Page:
Inheritance Tax

Inheritance Laws Explained: When to Pay Taxes

Video by Attorney Kevin O'Flaherty
Article written by Illinois & Iowa Attorney Kevin O'Flaherty
Updated on
October 28, 2019

In this article, we’ll discuss taxes on inheritance money. No matter the amount, it is highly unlikely that an individual will have to pay taxes on inheritance money. Although it is possible in very specific scenarios, inheritance money is not subject to income tax.

Inheritance Tax

An inheritance tax is an amount of money due from a beneficiary who receives money or property from the estate of a deceased person. Only six states in the United States impose an inheritance tax: Iowa, Kentucky, Maryland, Nebraska, New Jersey, and Pennsylvania. This tax applies if you or the deceased are state residents of one of these six states, or if you inherited property in one of these six states. In Iowa, the inheritance tax only applies if the total estate is worth $25,000 or more. In Pennsylvania, all inheritance is taxable. However, all of these states offer tax exemption for beneficiaries who are close relatives, including spouses and children under the age of 21. Nebraska and Pennsylvania collect inheritance taxes on property passing to children and grandchildren. Inheritance taxes are due prior to receiving the inheritance check, so the amount received will already be reduced by the taxes owed.

State and Federal Estate Taxes

Federal tax exemption for a decedent’s estate depends on the exemption amount for the year of death. For example, in 2015, the federal estate tax exemption amount was $5,430,000. In 2017, it was $5,490,000. If the decedent’s estate is valued below this number, it does not owe a tax.

When it comes to state tax exemption, only a few states collect them, including Illinois: Connecticut, Delaware, District of Columbia, Hawaii, Illinois, Maine, Maryland, Massachusetts, Minnesota, New Jersey, New York, Oregon, Rhode Island, Tennessee, Vermont, and Washington. If the decedent’s estate isn’t located in any of these states, the beneficiary doesn’t owe any state estate taxes.

Similar to federal tax exemption, state tax exemption also depends on the exemption amount for the year of death. Each state has its own exemption amount.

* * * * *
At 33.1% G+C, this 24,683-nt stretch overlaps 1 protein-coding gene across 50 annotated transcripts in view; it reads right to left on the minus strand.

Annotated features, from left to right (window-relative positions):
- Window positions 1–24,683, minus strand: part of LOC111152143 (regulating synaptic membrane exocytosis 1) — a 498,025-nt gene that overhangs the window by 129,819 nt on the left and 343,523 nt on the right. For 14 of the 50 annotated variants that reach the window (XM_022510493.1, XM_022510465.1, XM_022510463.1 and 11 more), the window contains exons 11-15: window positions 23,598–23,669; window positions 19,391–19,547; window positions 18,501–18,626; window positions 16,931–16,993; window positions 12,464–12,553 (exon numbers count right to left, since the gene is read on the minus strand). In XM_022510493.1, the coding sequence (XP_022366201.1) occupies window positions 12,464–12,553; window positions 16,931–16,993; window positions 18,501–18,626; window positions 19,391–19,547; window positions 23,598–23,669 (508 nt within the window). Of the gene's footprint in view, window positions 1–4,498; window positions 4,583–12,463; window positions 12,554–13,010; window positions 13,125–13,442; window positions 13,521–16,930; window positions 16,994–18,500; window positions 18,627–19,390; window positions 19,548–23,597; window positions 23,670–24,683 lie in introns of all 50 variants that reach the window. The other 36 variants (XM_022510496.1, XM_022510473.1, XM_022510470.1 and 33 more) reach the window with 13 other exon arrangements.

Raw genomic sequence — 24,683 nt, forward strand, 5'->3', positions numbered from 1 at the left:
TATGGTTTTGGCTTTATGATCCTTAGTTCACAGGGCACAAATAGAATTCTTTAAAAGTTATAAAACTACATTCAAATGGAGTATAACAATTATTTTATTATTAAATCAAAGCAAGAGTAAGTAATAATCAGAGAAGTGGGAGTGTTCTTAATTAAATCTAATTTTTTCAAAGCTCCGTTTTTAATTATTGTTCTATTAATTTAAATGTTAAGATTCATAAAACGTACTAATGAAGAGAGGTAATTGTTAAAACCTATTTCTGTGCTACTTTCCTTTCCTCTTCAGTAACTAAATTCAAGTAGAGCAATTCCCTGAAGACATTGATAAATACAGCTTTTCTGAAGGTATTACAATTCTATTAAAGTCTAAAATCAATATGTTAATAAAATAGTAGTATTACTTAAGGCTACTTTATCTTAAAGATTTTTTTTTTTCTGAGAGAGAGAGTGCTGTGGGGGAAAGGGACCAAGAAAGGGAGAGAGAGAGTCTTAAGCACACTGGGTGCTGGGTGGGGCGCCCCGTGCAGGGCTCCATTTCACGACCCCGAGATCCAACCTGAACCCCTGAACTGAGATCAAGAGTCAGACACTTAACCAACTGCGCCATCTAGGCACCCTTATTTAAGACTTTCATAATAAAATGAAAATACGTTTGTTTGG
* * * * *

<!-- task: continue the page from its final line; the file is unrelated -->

State and Federal Income Taxes

Estate Tax Help

Generally, inheritance is not considered income, so beneficiaries do not have to report inheritance on state or federal income tax returns. Aside from retirement accounts (see below), inherited real estate and stocks outside of an IRA or 401k may incur capital gains taxes, depending on the difference between the inherited value of the property and the received sales price. For example, if you inherit a house that is valued at $100,000 on the date of death, but you sell the house for $150,000 five years later, you will owe capital gains taxes on the $50,000 difference.

Inherited Retirement Accounts

If an individual inherits a traditional IRA or 401k, he or she will have to include all distributions taken out in his or her ordinary federal income, and possibly state income, of that year.

Inherited retirement assets are not taxable until they are distributed. If one spouse dies, the surviving spouse can usually take ownership of the IRA as his or her own. Required minimum distributions would start at age 70.5, just as they would for the surviving spouse’s own IRA.

If you inherit a retirement account from someone other than your spouse, you can transfer the funds to an inherited IRA in your name. However, you will be required to take minimum distributions the year of or after the inheritance, even if you are not 70.5 years old.

If you have any questions regarding taxes on inheritances, consult with an estate planning attorney or accountant.

Additional Financial Considerations
from Financial Experts

From Financial Experts

For many years, financial institutions have been creating a disservice to clients and the industry as a whole for years.
View More Professional Considerations

Presented By O'Flaherty Law

State and Federal Estate Taxes

Need Legal Help? 

Schedule a

What to Expect From a Consultation

The purpose of a free consultation is to determine whether our firm is a good fit for your legal needs. Although we often discuss expected results and costs, our attorneys do not give legal advice unless and until you choose to retain us. Although most consultations are complimentary, some may carry a charge depending on the type of matter and meeting location.

Leave a Comment With Your Questions

Read more about

Probate & Estate Administration

Disclaimer: Our articles and comment responses do not constitute legal advice and are not intended to create an attorney-client relationship.

Please contact us to schedule a free consultation for legal advice specific to your situation.

Here are some articles that may interest you

Contact us for a Free Consultation

Schedule a free consultation

O'Flaherty Law is happy to meet with you by phone or at our office locations in:

Who We Are
We are your community law firm. Our Illinois & Iowa Attorneys are committed to providing exceptional client service in a cost-effective manner in the areas of Family Law, Probate, Estate Planning, Civil Litigation, Guardianship, Criminal Defense, Corporate & Contract Law, Bankruptcy and Real Estate.

Some of Our Accomplishments

Best Child Support Lawyers in Chicago
DuPage County Probate Attorney
Kevin P. O'Flaherty
Rated by Super Lawyers

loading ...
Naperville attorney
DuPage County Probate Attorney

Subscribe to our mailing list

* indicates required